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What Media Are Female Millennials Consuming? | WMI

Posted by Julie Wolvek on Oct 8, 2014 7:20:30 AM

Millennial ConsumerWe know women.

It’s our mantra. We understand what she’s looking for, what media she consumes and why she consumes it. In general, Millennials (particularly females) spend more time with the Internet than any other media, but it is important to note that the younger half of this generation is still reading more magazines than the older half (10.6 issues read per month vs. 9.9 issues).

Fun Fact: 18-36 year olds spend an average of 17.8 hours a day with different types of media and use multiple sources, some of which are used simultaneously (and no, they are not strictly being used to catch up on friends’ whereabouts!).

Millennials as Consumers: They’re Spending Time Socializing with Their Peers

Some forms of media are more important to Millennial consumers than others. Entrepreneur reports that 71% of Millennials say they engage in social media daily, and spend over five hours per day generating their own content (this may include social media posts, photos, blogs, emails and texts), which equates to 30% of their total daily media consumption.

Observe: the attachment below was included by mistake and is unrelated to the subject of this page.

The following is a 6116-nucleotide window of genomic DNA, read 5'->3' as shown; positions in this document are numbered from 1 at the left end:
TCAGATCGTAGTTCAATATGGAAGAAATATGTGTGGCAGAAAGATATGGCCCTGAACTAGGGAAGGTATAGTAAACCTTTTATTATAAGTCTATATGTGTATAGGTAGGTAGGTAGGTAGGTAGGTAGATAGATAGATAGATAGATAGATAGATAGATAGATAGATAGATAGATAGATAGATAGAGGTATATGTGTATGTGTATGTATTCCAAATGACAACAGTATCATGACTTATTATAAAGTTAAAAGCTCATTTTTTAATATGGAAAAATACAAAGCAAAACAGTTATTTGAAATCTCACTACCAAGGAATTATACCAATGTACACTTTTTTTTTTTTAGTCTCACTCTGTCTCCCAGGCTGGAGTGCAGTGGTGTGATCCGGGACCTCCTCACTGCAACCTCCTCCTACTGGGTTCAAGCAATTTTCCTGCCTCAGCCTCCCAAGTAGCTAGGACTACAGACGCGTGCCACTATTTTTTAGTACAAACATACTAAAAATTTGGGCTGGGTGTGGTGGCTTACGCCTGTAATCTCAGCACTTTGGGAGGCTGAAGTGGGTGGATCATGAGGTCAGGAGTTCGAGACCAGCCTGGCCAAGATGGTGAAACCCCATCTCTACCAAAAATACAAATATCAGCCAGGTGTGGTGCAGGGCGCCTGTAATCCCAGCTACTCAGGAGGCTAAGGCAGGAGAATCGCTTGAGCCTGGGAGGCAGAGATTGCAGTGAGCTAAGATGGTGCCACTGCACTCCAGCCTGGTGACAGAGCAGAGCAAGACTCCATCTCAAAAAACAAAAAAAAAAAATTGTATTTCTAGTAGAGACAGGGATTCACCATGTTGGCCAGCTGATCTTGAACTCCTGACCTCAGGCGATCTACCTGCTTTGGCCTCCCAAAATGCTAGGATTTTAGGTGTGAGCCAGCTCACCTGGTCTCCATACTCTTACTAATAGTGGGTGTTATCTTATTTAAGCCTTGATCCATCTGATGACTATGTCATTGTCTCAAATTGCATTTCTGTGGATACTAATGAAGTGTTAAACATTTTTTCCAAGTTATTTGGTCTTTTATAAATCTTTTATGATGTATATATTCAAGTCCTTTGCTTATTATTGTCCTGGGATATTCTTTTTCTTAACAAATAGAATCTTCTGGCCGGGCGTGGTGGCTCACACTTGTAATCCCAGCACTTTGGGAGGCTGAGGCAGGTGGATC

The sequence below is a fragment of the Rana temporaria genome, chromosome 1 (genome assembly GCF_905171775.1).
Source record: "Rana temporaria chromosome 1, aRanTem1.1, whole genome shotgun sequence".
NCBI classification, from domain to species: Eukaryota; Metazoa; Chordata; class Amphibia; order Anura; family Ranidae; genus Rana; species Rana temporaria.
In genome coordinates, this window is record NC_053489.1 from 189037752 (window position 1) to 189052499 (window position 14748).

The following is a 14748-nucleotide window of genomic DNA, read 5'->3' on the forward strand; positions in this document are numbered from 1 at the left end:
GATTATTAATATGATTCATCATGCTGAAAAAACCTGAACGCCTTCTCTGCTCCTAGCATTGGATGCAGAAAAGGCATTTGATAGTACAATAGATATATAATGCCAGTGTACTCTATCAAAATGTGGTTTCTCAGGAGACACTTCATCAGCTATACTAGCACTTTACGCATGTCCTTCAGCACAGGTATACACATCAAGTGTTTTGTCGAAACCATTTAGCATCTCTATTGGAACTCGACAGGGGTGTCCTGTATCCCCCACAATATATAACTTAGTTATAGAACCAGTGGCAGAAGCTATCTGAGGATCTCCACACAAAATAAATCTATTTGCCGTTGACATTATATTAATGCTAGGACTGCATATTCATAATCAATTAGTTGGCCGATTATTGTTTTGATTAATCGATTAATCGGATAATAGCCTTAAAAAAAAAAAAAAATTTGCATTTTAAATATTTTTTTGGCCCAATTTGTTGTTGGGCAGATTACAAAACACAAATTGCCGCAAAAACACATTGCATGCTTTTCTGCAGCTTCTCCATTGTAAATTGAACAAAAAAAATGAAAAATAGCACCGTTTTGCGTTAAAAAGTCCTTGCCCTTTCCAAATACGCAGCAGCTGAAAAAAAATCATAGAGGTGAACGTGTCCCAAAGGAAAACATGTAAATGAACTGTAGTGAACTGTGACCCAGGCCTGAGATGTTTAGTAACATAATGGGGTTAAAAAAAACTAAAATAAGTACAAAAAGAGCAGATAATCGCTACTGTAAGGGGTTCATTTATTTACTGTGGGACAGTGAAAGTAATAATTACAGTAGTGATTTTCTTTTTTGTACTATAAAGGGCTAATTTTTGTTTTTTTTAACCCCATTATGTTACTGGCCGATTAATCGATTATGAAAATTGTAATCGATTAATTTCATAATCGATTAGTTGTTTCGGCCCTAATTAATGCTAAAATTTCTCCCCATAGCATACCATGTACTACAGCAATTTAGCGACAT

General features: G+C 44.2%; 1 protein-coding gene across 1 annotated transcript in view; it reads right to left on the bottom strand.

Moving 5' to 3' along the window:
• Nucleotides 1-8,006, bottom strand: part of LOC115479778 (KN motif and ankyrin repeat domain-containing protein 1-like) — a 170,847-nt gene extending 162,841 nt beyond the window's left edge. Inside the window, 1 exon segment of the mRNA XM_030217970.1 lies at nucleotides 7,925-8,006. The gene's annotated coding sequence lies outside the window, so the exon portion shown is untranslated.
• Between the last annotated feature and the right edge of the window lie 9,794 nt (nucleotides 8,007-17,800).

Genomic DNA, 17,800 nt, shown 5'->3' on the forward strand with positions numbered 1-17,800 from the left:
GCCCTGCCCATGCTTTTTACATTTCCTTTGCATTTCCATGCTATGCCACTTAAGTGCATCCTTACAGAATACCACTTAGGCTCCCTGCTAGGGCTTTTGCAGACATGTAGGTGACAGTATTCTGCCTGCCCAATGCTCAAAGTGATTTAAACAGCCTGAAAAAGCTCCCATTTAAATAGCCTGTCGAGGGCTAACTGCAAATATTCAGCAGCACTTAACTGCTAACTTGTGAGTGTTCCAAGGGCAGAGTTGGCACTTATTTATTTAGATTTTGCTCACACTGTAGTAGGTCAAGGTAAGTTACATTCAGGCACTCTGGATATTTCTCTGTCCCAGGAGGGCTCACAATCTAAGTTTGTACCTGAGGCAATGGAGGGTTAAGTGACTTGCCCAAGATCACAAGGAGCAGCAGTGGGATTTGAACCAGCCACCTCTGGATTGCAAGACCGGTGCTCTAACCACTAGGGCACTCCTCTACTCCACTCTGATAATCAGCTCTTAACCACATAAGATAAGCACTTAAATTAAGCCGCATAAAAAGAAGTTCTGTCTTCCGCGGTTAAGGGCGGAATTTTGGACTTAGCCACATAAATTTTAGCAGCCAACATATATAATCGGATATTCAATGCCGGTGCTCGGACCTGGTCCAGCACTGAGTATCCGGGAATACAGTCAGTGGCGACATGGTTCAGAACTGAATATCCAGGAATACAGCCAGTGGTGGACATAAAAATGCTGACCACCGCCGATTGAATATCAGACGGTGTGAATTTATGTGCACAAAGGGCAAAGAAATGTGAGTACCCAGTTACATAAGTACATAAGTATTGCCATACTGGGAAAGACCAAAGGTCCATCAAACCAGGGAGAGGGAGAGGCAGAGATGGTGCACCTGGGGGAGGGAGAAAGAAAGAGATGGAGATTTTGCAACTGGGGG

Millennial Consumers are still opting for traditional media along with user-generated content

Don’t throw in the towel on traditional media just yet, as it still accounts for 33% of Millennial consumer media consumption. The big difference between user-generated media and traditional media consumption? It may come down to time spent vs. intimacy of the interaction. Female Millennials still spend more time with traditional forms of media, but user-generated content shapes their lives more than any other form of media. In fact, the most effective content on social channels is often what brands inspire readers to publish about themselves. Is your brand considering both time spent and personal engagement?

How Millennial are YOU? Take the quiz here to uncover your Gen-Y score.

Sources: MRI Spring 2014, Entrepreneur, eMarketer

 

Filed Under: Women in Media